The future economy has a market opportunity


12 December 2023

Imagine a world where lives are improved, ecosystems protected and climate crisis averted, not just dollars and cents. This is the economy of the not-so-distant future, where the success of businesses is no longer measured solely by profit margins and market share.

Europe’s ambitious climate goals have resulted in a shift in corporate goals, providing a lucrative opportunity for businesses that are willing to align financial key performance indicators (KPIs) with impact KPIs.

Financial KPIs typically focus on traditional metrics such as revenue, profitability and shareholder value, while impact KPIs assess a company’s performance based on social, environmental and ethical factors such as sustainability practices, social responsibility and social engagement.

The problem is that these two sets of KPIs are often disconnected or misaligned in many businesses. Financial KPIs have traditionally been prioritized as the primary measure of success and influenced decision-making, while impact KPIs are often relegated to the periphery of business operations. Standardization of financial reporting makes it easier to compare these KPIs than to measure impact.

This misalignment has many significant challenges and consequences, such as prioritizing short-term gains over long-term sustainability, leading to decisions that maximize immediate profits at the expense of the planet. But at a time when 110 countries have committed to reducing CO2 emissions by several million tonnes per year, considering climate impact from the start is key to credibility.

Businesses must increasingly disclose the environmental metrics that fall under sustainability reporting, from energy consumption to circularity to biodiversity impact. But most of them do not consider the effects of entire value chains, or establish science-based targets for reducing greenhouse gas emissions.

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Avoided emissions capacity refers to the amount of greenhouse gas emissions that could be prevented or reduced by implementing specific actions, policies, technologies or practices to mitigate climate change. To calculate it correctly, we need to establish a baseline scenario to compare the carbon dioxide equivalent (CO2 eq) – the difference from tons to megatons (a million tons).

For example, a start-up might compare the climate impact of a new e-bike product with e-bikes currently available on the market. The founder may decide to source batteries with less rare metals produced locally in Europe. Compared to traditional batteries, they often use rare metals and are imported from East Asia, and the sustainable replacement causes fewer emissions. This is because there are fewer emissions involved in extracting the raw materials and transporting the batteries.

Impact KPIs – such as avoided emissions potential – are sometimes insufficiently measured and based on projections ten years down the line, but this should not be seen as an insurmountable barrier to change. Over time, we have seen great progress in the development of a standardized measurement framework for impact KPIs, and demand is growing on all fronts.

According to Amazon reviewMore than three-quarters (81 percent) of European investors have requested more details about the sustainability credentials of the start-ups they invest in, with personal values ​​and their own organization’s ESG (environment, sustainability and governance) commitments as driving factors. .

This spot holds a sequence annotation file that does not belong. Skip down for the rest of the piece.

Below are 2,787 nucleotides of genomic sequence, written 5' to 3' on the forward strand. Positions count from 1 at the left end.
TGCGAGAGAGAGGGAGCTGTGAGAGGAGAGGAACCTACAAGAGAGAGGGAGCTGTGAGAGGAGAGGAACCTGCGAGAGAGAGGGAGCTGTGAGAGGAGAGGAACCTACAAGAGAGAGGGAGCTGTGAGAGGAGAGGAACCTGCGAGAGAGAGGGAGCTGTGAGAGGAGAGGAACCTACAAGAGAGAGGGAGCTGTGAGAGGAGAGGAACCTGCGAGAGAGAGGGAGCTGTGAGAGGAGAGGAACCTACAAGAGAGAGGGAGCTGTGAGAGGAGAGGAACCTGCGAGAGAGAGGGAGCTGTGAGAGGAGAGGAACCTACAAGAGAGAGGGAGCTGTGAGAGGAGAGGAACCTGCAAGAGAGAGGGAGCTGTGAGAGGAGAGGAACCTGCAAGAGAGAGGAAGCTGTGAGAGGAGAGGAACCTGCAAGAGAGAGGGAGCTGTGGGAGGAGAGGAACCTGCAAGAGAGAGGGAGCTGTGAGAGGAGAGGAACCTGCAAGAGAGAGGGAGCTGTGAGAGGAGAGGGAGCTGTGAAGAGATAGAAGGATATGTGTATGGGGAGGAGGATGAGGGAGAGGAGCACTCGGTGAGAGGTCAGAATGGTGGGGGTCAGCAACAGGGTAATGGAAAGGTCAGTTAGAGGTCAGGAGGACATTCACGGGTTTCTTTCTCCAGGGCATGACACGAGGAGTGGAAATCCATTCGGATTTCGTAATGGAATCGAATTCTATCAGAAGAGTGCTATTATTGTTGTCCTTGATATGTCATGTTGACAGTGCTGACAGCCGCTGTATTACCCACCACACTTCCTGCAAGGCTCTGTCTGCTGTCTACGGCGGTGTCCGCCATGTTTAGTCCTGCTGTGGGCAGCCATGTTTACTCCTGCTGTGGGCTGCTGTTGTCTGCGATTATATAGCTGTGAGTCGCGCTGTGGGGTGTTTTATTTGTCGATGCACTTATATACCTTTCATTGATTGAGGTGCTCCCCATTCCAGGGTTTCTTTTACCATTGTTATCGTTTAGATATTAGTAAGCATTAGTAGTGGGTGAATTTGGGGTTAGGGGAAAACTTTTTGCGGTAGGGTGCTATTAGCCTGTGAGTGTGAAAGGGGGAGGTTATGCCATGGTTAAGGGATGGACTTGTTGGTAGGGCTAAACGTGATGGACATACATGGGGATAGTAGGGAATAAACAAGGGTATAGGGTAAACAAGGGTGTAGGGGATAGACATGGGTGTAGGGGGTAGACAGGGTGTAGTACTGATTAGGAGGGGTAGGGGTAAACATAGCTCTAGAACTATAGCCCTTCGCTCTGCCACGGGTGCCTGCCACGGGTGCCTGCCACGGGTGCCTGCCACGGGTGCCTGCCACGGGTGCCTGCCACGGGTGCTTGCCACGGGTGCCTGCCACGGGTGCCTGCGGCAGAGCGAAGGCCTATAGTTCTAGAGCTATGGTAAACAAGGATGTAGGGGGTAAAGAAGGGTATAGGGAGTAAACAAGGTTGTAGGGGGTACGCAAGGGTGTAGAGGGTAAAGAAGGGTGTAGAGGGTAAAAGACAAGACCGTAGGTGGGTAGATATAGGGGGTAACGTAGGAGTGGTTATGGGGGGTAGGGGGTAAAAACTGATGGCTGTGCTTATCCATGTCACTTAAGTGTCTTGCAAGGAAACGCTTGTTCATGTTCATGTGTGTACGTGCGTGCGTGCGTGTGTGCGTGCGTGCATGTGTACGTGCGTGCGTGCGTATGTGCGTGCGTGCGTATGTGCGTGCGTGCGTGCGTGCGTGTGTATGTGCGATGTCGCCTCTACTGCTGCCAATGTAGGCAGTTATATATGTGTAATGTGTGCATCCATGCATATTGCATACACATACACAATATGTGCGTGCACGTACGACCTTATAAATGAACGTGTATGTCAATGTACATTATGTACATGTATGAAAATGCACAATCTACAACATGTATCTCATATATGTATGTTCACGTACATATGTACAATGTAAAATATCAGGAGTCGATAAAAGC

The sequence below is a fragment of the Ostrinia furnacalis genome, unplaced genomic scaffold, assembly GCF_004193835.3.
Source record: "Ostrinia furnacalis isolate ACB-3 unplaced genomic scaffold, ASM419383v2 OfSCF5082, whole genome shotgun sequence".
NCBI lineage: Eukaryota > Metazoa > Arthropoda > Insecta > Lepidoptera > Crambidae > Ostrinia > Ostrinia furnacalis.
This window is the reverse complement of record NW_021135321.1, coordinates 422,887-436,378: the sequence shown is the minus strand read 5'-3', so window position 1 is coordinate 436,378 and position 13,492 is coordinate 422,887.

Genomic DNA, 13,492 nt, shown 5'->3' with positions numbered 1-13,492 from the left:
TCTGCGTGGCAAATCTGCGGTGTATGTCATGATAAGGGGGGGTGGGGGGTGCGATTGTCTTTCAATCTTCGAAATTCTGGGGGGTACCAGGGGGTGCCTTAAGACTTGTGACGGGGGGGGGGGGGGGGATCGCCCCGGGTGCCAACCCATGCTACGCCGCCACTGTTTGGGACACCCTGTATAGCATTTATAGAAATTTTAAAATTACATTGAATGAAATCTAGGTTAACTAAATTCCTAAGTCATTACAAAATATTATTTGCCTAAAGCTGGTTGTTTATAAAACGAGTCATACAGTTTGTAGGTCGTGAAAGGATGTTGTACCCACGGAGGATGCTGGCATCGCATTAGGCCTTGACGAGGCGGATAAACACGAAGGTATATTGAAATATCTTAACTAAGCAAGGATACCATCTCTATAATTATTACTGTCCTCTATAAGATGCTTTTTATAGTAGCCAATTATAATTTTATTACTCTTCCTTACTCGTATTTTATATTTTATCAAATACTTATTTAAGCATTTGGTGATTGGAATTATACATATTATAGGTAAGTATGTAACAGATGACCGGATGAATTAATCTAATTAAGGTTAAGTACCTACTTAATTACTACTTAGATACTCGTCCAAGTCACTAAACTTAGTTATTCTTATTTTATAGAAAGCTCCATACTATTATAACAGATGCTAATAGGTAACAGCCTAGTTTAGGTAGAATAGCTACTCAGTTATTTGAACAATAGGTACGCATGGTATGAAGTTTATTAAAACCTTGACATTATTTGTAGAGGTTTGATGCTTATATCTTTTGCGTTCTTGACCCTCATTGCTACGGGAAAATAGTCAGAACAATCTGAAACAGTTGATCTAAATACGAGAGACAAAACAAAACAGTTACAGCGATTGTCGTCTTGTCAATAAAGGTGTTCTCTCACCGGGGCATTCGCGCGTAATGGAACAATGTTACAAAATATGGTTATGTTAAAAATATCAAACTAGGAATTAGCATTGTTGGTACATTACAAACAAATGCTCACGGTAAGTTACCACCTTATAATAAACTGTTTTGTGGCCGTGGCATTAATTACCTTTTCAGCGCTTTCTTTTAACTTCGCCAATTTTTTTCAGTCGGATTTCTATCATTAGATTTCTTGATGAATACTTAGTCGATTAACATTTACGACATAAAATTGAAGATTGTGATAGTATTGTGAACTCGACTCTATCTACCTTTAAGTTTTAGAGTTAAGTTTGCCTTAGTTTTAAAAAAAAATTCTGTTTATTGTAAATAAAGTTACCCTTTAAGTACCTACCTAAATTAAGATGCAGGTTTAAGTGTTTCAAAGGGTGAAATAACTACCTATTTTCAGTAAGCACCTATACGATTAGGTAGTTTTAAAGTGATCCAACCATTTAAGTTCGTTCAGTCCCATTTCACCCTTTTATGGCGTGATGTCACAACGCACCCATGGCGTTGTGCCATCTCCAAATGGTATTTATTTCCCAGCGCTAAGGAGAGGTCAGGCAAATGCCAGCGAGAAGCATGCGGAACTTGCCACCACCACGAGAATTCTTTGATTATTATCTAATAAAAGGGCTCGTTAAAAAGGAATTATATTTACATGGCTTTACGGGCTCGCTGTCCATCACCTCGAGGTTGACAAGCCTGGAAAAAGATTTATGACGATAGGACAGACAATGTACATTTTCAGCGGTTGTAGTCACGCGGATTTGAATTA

For accelerator programs, quantifying potential emissions can add value to the startup selection process by leveling the playing field and lowering barriers to entry for start-ups in industries traditionally dominated by large, resource-rich players. At EIT Climate-KIC, eligible start-ups are required to complete an impact assessment to filter the most potential solutions for our accelerator programs.

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In 2021 and 2022, we were able to validate 57 start-ups with a grant investment of around €2 million. These early-stage businesses have the potential to avoid the equivalent of 21.49 million tonnes of CO2 per year. To put this in perspective, London’s consumption-based emissions in 2020 are around 71 MtCO2 eq. That means the start-ups’ solutions have the potential to avoid 30 percent of London’s GHG emissions by 2020.

Funders – public and private – can use the information to make informed investment decisions and maximize the climate impact of their portfolios. Understanding the price per ton of CO2 eq. Avoidance across the entire portfolio of innovations will directly help public money better support the objectives of the European Green Deal, especially when it comes to climate mitigation.

Europe’s carbon emissions targets have already created long-term effects on our economy, from driving regulatory compliance to affecting market access. Failure to align financial and impact KPIs hinders efforts to address pressing global challenges such as climate change, inequality and resource depletion.

As we move towards 2030, Europe’s carbon emissions targets It can have far-reaching effects on our economy, from driving regulatory compliance to influencing market access. Businesses must take a proactive stance in aligning financial and impact KPIs for a more responsible, sustainable and profitable future.

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